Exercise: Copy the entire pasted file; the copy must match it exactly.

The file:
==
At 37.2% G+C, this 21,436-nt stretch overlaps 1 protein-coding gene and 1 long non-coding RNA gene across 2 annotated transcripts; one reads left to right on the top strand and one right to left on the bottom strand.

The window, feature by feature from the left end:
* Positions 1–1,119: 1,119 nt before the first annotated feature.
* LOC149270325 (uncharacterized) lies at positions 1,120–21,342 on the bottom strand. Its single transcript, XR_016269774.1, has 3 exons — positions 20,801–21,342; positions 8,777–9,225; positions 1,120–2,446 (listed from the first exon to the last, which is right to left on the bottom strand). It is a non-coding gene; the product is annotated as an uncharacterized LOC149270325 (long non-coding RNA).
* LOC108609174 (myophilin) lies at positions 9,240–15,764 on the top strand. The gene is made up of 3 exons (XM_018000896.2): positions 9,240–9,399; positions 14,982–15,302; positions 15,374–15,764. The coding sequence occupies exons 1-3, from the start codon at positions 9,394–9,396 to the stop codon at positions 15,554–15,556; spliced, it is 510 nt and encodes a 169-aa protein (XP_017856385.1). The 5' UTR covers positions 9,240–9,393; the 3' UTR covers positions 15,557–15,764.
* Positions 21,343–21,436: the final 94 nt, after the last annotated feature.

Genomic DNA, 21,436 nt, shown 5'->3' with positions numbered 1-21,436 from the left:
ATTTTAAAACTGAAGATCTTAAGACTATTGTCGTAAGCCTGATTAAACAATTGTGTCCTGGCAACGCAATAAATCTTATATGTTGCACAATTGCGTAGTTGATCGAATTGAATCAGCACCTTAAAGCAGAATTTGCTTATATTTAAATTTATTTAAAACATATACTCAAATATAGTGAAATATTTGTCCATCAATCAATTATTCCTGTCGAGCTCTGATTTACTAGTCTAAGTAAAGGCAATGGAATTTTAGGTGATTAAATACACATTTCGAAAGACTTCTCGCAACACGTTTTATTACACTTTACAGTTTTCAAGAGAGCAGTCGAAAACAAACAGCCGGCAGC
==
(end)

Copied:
At 37.2% G+C, this 21,436-nt stretch overlaps 1 protein-coding gene and 1 long non-coding RNA gene across 2 annotated transcripts; one reads left to right on the top strand and one right to left on the bottom strand.

The window, feature by feature from the left end:
* Positions 1–1,119: 1,119 nt before the first annotated feature.
* LOC149270325 (uncharacterized) lies at positions 1,120–21,342 on the bottom strand. Its single transcript, XR_016269774.1, has 3 exons — positions 20,801–21,342; positions 8,777–9,225; positions 1,120–2,446 (listed from the first exon to the last, which is right to left on the bottom strand). It is a non-coding gene; the product is annotated as an uncharacterized LOC149270325 (long non-coding RNA).
* LOC108609174 (myophilin) lies at positions 9,240–15,764 on the top strand. The gene is made up of 3 exons (XM_018000896.2): positions 9,240–9,399; positions 14,982–15,302; positions 15,374–15,764. The coding sequence occupies exons 1-3, from the start codon at positions 9,394–9,396 to the stop codon at positions 15,554–15,556; spliced, it is 510 nt and encodes a 169-aa protein (XP_017856385.1). The 5' UTR covers positions 9,240–9,393; the 3' UTR covers positions 15,557–15,764.
* Positions 21,343–21,436: the final 94 nt, after the last annotated feature.

Genomic DNA, 21,436 nt, shown 5'->3' with positions numbered 1-21,436 from the left:
ATTTTAAAACTGAAGATCTTAAGACTATTGTCGTAAGCCTGATTAAACAATTGTGTCCTGGCAACGCAATAAATCTTATATGTTGCACAATTGCGTAGTTGATCGAATTGAATCAGCACCTTAAAGCAGAATTTGCTTATATTTAAATTTATTTAAAACATATACTCAAATATAGTGAAATATTTGTCCATCAATCAATTATTCCTGTCGAGCTCTGATTTACTAGTCTAAGTAAAGGCAATGGAATTTTAGGTGATTAAATACACATTTCGAAAGACTTCTCGCAACACGTTTTATTACACTTTACAGTTTTCAAGAGAGCAGTCGAAAACAAACAGCCGGCAGC